In other words, Eldredge and Gould noticed two features in the fossil record that were inconsistent with Darwinian gradualism. First, most species show no directional change; and, second, new species abruptly appear in the fossil record. Natural selection cannot account for these peculiarities, argued Eldredge and Gould.
In light of these problems with the modern Darwinian synthesis, Gould asked in the title of his now (in)famous article, "Is a New and General Theory of Evolution Emerging?" In this article Gould writes:
"I well remember how the synthetic theory beguiled me with its unifying power when I was a graduate student in the mid-1960's. Since then I have been watching it slowly unravel as a universal description of evolution. The molecular assault came first, followed quickly by renewed attention to unorthodox theories of speciation and by challenges at the level of macroevolution itself. I have been reluctant to admit it - since beguiling is often forever - but if Mayr's characterization of the synthetic theory is accurate, then that theory, as a general proposition, is effectively dead, despite its persistence as text-book orthodoxy" (p. 120).
As in the case of Goldschmidt, this proposal was met with a good deal of criticism. Gradualists responded that adaptive macromutations are impossible and have nothing to do with evolution. Thus, gradualists like Dawkins, who are not persuaded by the theory of punctuated equilibria, retained their belief that evolution by micromutation is the only viable alternative. Slow, gradual evolution by a combination of mutations (not "macromutations") acting concurrently with natural selection provides the best explanation for the natural world according to the majority of Darwinists.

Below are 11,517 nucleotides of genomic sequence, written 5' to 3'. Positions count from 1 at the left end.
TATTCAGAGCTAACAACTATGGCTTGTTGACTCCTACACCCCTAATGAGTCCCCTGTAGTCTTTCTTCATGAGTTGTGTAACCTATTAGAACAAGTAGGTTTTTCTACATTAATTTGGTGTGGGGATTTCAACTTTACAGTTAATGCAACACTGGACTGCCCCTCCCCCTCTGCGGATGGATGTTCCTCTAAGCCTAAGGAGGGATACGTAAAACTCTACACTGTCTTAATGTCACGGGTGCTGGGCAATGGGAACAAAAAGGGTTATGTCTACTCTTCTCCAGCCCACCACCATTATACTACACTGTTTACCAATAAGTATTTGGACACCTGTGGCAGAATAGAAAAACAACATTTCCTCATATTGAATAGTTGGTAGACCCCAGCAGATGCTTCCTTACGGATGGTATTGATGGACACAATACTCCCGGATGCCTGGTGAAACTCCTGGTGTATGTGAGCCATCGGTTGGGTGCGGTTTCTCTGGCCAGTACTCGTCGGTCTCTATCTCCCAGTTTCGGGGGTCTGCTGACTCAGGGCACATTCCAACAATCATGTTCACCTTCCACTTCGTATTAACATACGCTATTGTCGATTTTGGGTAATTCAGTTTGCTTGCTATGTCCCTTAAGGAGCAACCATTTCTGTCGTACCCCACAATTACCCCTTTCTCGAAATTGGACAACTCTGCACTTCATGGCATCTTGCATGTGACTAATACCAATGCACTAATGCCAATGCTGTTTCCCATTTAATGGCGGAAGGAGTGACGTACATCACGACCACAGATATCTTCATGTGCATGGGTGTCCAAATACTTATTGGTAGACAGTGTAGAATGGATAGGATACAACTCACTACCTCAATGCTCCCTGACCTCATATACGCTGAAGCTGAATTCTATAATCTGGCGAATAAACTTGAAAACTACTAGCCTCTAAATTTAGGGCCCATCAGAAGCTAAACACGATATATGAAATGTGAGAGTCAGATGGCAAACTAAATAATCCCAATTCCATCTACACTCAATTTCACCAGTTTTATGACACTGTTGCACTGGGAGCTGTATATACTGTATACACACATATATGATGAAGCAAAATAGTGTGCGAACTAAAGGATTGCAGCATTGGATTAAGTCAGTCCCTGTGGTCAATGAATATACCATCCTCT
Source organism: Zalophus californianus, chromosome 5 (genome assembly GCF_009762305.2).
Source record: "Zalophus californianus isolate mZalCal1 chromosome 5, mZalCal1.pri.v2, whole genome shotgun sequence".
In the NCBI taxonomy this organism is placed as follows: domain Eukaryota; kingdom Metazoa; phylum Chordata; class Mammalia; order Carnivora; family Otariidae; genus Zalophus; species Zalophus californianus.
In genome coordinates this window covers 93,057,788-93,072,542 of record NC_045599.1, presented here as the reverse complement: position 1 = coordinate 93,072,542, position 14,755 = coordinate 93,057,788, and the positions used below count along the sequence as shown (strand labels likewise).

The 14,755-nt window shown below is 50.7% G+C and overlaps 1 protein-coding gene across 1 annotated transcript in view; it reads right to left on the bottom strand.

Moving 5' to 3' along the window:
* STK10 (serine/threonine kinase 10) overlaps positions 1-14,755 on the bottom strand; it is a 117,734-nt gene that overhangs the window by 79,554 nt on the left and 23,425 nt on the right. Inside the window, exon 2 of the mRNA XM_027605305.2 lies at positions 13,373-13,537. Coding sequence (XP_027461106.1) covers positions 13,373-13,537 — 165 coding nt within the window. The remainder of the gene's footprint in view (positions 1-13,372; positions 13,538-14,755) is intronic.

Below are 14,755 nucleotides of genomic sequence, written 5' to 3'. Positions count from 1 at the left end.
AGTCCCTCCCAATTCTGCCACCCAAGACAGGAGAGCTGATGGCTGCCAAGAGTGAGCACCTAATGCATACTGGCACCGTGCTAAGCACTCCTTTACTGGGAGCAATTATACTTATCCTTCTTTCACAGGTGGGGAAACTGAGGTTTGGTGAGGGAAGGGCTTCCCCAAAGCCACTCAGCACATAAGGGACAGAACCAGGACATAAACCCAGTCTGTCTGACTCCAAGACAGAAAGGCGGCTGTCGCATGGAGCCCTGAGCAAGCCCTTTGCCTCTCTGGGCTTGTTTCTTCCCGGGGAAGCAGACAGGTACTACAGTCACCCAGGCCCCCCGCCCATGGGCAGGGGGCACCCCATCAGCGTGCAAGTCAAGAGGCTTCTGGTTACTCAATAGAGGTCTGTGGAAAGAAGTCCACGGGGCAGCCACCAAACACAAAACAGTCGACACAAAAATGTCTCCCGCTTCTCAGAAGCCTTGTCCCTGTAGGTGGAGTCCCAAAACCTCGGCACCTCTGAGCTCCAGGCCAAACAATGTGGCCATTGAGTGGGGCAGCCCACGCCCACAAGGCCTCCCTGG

Punctuated equilibrium, with its claim of stasis, represents a significant departure from the standard gradualistic model that Darwin pioneered. Some scientists, even Dawkins himself, have been careful to downplay the significance of this debate. Dawkins called it a "minor dispute" that "has been blown up to give the impression that Darwinism's foundations are quivering" (A Devil's Chaplain, 199). But Dawkins is clearly downplaying the significance of this debate so that creationists will have one less weapon in their arsenal. Indeed, the debate warranted a book by philosopher of science, Kim Sterelny, titled Dawkins Vs. Gould: Survival of the Fittest (Cambridge: Icon Books, 2001). The very emergence of punctuated equilibrium (evolution by "jerks") in opposition to phyletic gradualism (evolution by "creeps") suggests that the Neo-Darwinian synthesis is far from proven.
Some Reformed theologians have perhaps been a little too eager to accept the claims of the Neo-Darwinian synthesis without understanding properly the lively debate among evolutionists on the actual mechanism of fully naturalistic evolution. Before we try to synthesize our theology with Darwinian evolution, we should at least understand the various models that we're faced with, if we insist on making a choice between the two major schools of thought.
For my part, the contrasting models above fail to persuade me that I need to baptize Darwinian evolution with certain Christian truths that are non-negotiable...because, after all, what is negotiable and non-negotiable is a slippery slope, if history tells us anything.
Pastor Mark Jones's thumbs are growing.